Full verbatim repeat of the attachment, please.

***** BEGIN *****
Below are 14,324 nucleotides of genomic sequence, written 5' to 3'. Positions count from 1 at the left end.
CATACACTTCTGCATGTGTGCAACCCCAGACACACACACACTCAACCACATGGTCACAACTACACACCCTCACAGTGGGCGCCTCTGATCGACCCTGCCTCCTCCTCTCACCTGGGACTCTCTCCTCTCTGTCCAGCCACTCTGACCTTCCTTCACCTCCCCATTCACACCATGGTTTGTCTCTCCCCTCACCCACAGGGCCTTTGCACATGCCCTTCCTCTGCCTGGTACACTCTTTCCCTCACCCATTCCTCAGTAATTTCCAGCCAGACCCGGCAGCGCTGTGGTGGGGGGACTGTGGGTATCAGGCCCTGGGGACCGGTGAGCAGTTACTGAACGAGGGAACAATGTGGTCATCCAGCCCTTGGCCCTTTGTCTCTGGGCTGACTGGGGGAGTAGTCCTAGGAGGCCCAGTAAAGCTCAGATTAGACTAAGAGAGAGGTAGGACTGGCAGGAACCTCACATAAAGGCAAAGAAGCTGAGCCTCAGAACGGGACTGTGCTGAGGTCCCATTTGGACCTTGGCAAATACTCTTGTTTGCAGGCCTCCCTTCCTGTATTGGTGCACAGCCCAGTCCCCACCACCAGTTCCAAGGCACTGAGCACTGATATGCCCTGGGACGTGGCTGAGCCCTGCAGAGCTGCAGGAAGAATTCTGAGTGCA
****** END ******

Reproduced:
Below are 14,324 nucleotides of genomic sequence, written 5' to 3'. Positions count from 1 at the left end.
CATACACTTCTGCATGTGTGCAACCCCAGACACACACACACTCAACCACATGGTCACAACTACACACCCTCACAGTGGGCGCCTCTGATCGACCCTGCCTCCTCCTCTCACCTGGGACTCTCTCCTCTCTGTCCAGCCACTCTGACCTTCCTTCACCTCCCCATTCACACCATGGTTTGTCTCTCCCCTCACCCACAGGGCCTTTGCACATGCCCTTCCTCTGCCTGGTACACTCTTTCCCTCACCCATTCCTCAGTAATTTCCAGCCAGACCCGGCAGCGCTGTGGTGGGGGGACTGTGGGTATCAGGCCCTGGGGACCGGTGAGCAGTTACTGAACGAGGGAACAATGTGGTCATCCAGCCCTTGGCCCTTTGTCTCTGGGCTGACTGGGGGAGTAGTCCTAGGAGGCCCAGTAAAGCTCAGATTAGACTAAGAGAGAGGTAGGACTGGCAGGAACCTCACATAAAGGCAAAGAAGCTGAGCCTCAGAACGGGACTGTGCTGAGGTCCCATTTGGACCTTGGCAAATACTCTTGTTTGCAGGCCTCCCTTCCTGTATTGGTGCACAGCCCAGTCCCCACCACCAGTTCCAAGGCACTGAGCACTGATATGCCCTGGGACGTGGCTGAGCCCTGCAGAGCTGCAGGAAGAATTCTGAGTGCA